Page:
Other appliances on the trailer were equally fascinating, as they are much different than the familiar norm. The refrigerator can run from either propane, when generator power is not available or electricity when it is available. You can select which energy source you want to use, based on your relative supplies of gas for the generator versus propane. The water heater was the same – you can select the energy source as either propane or electricity from the generator. The furnace, which was crucial at night since temperatures dropped from the 70's by day down to the 30's at night, required both propane and electricity to function – propane for the heat and electricity for the fans. On night two, we woke up to a very cold trailer. I thought the propane had run out, but it turns out our battery had run low because the generator was not on at night and I had left the water heater set for electric power accidentally. Oops.
In short, the energy supply for the trailer was a constant balancing act between the propane and gasoline fuel sources. Appliances had to be carefully selected and operated based on the availability of the two fuels, not wanting to run out of one or the other.
Lastly, the gray and black water tanks required continuous scrutiny. These tanks are each smaller than the water supply tank. I was not told how large they were, but it was clear from how quickly they filled up that they were not as large as the water storage tank. Obviously, the first priority with these tanks is that they not fill up completely and cause an overflow from the fixtures. The second priority is that you not leave the campsite with these tanks full if you can avoid it because you waste gasoline hauling the waste water around in your trailer.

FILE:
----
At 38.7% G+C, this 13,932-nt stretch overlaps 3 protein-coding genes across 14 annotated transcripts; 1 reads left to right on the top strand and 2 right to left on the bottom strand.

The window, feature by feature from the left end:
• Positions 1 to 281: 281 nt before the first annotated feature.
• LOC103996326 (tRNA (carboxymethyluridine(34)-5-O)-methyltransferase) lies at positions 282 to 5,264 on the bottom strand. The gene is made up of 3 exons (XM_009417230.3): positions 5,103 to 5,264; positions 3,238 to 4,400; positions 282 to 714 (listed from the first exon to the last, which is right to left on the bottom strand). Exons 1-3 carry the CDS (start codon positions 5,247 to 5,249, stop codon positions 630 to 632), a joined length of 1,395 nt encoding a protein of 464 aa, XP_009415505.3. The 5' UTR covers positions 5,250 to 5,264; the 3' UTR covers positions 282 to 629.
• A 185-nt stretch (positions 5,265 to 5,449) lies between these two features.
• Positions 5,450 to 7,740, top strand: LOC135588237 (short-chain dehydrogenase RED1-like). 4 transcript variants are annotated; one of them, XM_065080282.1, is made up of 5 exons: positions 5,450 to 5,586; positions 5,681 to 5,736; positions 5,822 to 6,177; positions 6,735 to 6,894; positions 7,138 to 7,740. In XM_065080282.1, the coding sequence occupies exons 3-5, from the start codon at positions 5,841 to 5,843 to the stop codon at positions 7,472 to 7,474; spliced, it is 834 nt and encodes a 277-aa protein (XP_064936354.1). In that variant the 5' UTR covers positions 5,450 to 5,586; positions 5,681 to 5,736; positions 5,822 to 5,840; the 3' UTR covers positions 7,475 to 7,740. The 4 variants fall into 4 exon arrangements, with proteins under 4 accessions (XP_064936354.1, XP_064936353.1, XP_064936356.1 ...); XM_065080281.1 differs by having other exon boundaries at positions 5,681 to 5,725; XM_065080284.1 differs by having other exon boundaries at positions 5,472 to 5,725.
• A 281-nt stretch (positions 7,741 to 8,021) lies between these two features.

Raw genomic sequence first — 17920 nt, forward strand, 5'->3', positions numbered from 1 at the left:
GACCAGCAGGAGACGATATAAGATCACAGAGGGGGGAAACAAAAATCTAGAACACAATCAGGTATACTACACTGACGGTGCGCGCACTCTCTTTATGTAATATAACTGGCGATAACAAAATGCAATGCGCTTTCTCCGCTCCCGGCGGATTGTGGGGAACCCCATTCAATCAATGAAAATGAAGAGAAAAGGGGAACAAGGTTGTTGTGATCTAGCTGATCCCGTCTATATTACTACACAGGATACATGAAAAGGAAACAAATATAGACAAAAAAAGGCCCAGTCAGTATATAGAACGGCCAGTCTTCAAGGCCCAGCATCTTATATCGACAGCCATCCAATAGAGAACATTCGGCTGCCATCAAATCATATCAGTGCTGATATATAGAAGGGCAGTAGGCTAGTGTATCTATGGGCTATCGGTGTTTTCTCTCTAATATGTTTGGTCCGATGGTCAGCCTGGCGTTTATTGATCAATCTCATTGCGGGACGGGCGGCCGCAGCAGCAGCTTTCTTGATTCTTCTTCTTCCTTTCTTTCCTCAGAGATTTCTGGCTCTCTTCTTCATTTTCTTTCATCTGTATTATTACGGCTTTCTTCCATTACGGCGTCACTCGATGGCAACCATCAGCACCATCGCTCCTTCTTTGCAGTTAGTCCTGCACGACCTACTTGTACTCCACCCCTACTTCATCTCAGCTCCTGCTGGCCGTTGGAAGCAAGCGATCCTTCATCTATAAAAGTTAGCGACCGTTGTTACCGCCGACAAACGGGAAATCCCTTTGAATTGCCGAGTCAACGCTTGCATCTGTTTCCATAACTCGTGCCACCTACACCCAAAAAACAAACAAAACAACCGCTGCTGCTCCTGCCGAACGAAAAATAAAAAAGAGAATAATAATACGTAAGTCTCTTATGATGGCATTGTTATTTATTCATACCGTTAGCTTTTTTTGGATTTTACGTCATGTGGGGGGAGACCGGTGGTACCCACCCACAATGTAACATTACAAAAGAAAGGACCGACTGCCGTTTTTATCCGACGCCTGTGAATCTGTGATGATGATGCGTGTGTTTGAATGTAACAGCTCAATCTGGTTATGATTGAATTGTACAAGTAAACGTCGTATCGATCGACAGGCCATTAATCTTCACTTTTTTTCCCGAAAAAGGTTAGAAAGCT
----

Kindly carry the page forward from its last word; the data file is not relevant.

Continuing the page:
When camping, you produce a great deal more gray water from the sink, shower and lav than you do black water with its highly efficient water closet. On my trip, I discovered that as the water tank dropped to two-thirds full, the gray water tank had reached two-thirds full. This concerned me, so I asked a highly experienced camping friend if I could dump the gray water on site. He explained that if you dig a hole, you can drain the gray water, allow it to percolate into the earth, and then backfill it. This was good news since the tank was nearly full. Digging said hole was no easy task, as the sandy earth was hard as concrete and required a pick-axe to break through the 6-inch thick, crusty top layer. Below that, the digging got easier as softer sand was exposed.
When I drained the gray water tank, I estimated that it contained about 15 gallons of waste, so the tank itself was probably 20 gallons. The black water tank could not be drained on site, so I never had means to gage its size, but fortunately it never reached capacity. The level sensors in the black water tank were not functional, which is not uncommon since they are easily fouled by debris in the tank, so I had no means to determine how full it was. But, it never reached capacity – thankfully.
Anyway, some of you reading this might be experienced dry campers and might be chuckling at my ignorance. This was my first dry camping experience, so your chuckles are warranted. If you have never been dry camping before, I highly recommend it as a means to travel deep into nature and live comfortably in a remote and beautiful environment. And, you might learn a little about plumbing from an entirely new perspective.
Timothy Allinson is vice president of Engineering at Murray Co., Mechanical Contractors, in Long Beach, Calif. He holds a BSME from Tufts University and an MBA from New York University. He is a professional engineer licensed in both mechanical and fire protection engineering in various states, and is a LEED accredited professional. Allinson is a past-president of ASPE, both the New York and Orange County chapters. He can be reached at firstname.lastname@example.org.